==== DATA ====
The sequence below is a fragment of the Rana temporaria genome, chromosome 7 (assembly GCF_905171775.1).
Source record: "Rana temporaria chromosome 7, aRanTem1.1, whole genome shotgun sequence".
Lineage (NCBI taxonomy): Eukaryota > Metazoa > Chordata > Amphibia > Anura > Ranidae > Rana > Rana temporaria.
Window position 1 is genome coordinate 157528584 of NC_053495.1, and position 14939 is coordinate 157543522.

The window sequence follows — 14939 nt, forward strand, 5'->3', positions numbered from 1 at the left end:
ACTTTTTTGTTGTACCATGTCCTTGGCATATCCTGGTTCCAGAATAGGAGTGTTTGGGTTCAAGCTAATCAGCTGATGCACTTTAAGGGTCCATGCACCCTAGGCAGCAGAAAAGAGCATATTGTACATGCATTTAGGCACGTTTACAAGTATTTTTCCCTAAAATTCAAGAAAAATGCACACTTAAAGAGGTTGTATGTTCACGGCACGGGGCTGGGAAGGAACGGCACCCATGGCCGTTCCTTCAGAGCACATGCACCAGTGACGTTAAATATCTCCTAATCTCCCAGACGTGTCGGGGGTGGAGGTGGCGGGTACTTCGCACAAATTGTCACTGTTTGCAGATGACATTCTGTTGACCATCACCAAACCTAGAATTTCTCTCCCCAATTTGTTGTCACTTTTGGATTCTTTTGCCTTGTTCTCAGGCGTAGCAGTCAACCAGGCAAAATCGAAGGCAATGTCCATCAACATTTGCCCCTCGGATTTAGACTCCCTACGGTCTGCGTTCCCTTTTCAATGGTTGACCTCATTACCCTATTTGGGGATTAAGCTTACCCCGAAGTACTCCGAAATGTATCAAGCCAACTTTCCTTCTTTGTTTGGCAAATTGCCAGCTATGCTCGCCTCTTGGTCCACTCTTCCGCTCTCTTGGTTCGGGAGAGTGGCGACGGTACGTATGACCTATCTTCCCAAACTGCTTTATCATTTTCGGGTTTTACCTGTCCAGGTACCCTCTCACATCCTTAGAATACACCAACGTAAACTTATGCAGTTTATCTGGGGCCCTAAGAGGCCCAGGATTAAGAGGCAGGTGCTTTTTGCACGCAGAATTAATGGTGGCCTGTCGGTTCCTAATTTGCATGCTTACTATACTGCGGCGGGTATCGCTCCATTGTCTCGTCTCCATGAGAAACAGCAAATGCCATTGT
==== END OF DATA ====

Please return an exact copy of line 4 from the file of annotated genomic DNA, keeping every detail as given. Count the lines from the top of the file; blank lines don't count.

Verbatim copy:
Window position 1 is genome coordinate 157528584 of NC_053495.1, and position 14939 is coordinate 157543522.